Hiring, Retaining Veterans Pays Off For All


September 29, 2015
By Nick Swaggert
From MyAJC.com

The unemployment rate for Georgia is slowly dropping, but at 6.1 percent, is still above the national average. That looks positively rosy when you realize the veteran unemployment rate in the same state is 7.6 percent. Neither number should be as high as it is when we know Atlanta businesses are growing and seeking highly skilled, qualified candidates to fill job vacancies.

But it illustrates my point: veterans face a greater challenge to prove their aptitude for a job because their work history includes military service. This needs to change if businesses intend to thrive in the 21st century.

When it comes to considering veterans for a role, there’s the motivation from certain federal mandates for companies that accept federal image of american flagcontracts to consider veterans with the right skills. That same mandate also drives home the importance of retaining veterans in the workforce, recognizing you can’t just hire veterans to meet the mandate, but they also need to be counted as part of your workforce year-over-year. Though veterans are extremely loyal, that loyalty only goes so far before an underutilized or under-supported employee leaves for a job that offers more-challenging, meaningful opportunities.

The Vietnam Era Veterans’ Assistance Act requires organizations with government contracts (i.e., most companies) to identify if they have a need to hire more veterans, then create an action plan to get there. If you’re not sure about whether your company is affected by this mandate, check out www.usaspending.gov to see how much your company earns in government contracts. You might be surprised.

It’s been my experience that most companies only give lip service to the importance of hiring and retaining veterans. And do little in practice. This mandate puts the onus back on the private sector, with a measurable goal for hiring and retaining veterans in your workforce. And if you don’t, there might be consequences.

A veteran’s military skills are easily translatable to match a civilian job description, but the cultural shift from a hierarchical system to a collaborative and widely-disbursed leadership structure can be disorienting. Companies can help veterans shift from the military mindset and adapt to corporate culture more quickly and easily.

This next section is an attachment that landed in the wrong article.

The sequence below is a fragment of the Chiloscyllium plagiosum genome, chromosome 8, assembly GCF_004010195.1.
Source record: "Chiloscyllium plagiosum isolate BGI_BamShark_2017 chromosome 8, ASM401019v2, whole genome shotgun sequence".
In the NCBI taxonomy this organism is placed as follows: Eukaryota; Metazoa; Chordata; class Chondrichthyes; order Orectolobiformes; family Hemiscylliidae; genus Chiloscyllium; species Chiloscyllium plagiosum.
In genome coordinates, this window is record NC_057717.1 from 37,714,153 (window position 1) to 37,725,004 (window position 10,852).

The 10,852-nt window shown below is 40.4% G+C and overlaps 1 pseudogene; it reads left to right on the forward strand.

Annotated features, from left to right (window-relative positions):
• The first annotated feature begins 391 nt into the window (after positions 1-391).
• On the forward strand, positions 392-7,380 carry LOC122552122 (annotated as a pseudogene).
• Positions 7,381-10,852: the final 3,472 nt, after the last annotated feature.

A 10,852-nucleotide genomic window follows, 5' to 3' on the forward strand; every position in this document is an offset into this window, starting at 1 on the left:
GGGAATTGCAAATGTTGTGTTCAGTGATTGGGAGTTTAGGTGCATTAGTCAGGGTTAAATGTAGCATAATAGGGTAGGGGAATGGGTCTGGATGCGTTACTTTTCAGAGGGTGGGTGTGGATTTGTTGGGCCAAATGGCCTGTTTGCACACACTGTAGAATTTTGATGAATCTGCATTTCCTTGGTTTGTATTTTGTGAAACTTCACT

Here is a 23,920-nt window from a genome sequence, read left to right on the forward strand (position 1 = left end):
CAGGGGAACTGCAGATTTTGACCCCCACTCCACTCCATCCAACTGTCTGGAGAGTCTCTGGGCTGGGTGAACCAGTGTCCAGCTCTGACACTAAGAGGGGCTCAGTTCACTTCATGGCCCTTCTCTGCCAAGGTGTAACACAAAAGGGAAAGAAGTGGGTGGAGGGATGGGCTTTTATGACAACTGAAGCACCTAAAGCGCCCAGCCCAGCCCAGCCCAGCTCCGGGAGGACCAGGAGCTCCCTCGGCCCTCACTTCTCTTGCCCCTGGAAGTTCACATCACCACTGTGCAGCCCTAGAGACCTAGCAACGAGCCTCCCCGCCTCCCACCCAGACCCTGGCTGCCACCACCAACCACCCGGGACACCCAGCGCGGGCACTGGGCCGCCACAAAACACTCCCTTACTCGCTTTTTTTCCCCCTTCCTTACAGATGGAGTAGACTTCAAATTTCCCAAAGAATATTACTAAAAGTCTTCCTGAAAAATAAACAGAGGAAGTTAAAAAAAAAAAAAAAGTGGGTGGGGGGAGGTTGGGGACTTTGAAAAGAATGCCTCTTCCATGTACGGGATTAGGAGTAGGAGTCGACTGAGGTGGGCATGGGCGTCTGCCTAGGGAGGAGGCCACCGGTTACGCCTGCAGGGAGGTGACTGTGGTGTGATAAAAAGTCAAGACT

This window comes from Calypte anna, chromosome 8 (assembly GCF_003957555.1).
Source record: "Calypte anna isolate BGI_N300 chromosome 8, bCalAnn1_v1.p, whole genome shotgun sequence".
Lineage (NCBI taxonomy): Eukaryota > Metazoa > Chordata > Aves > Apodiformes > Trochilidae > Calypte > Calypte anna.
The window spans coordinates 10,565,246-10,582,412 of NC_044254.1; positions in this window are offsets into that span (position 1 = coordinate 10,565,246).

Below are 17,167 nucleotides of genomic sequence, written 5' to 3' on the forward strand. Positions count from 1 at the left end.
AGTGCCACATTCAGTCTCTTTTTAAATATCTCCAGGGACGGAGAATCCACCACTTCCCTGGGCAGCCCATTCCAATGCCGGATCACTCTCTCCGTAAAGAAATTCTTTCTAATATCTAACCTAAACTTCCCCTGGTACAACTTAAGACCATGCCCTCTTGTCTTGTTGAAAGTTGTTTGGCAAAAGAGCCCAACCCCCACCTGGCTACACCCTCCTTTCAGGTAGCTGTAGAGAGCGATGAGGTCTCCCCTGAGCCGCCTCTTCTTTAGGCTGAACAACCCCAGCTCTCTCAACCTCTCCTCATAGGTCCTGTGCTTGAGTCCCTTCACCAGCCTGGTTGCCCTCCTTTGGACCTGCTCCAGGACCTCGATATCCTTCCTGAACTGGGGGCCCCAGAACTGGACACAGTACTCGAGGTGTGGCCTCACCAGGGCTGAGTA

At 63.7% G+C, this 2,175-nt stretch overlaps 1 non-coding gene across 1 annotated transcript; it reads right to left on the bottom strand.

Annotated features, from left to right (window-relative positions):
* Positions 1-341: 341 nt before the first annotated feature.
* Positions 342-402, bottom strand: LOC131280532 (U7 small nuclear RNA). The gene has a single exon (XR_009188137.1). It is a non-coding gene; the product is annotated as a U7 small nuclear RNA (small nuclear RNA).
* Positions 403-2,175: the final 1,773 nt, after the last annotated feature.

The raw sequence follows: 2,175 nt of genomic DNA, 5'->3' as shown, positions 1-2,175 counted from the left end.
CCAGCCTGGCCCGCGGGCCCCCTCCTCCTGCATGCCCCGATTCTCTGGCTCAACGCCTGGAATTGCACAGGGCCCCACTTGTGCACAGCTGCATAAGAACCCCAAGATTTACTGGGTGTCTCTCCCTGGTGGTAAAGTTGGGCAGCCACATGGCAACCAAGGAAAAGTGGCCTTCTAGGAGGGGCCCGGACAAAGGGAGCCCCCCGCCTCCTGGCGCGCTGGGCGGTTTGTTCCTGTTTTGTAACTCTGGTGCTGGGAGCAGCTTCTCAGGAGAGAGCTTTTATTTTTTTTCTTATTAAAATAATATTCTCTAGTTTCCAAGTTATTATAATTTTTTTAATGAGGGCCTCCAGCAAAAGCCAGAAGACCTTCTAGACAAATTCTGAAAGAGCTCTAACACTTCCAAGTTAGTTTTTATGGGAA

Some considerations:

  • Timing is everything: It is quickly drilled into military recruits to show up 15 minutes early for everything and that being on time is actually running late.
  • Collaborating instead of taking orders: “Getting the job done” in the military means following orders and the use of the word ‘I’ is nonexistent.
  • Purpose and meaning: While serving in the military, it’s the mission that gives you a sense of purpose and meaning. Connecting to that same feeling in a civilian job helps keep veterans engaged and loyal.
  • Support a veteran culture at work: Veterans often need to know their company understands them; developing a workplace culture where veterans are understood is key.
  • Mentorship program: A formalized mentorship program marketed to your veteran employees is incredibly successful in decreasing turnover.
  • Growth opportunities: This applies to any employee, but make sure veterans have opportunities to grow from day one.

A “one size fits all” solution may not exist, but adapting these considerations to a company’s needs will make a noticeable difference for veterans who make the transition to their civilian careers.

Understanding how to retain veterans in a workplace requires very little effort and the approach is packed full of common sense. Learning the most effective strategies may also boost your retention efforts across your entire organization. For any company still lamenting the lack of qualified candidates for their jobs, I say: Maybe you’re not really looking.

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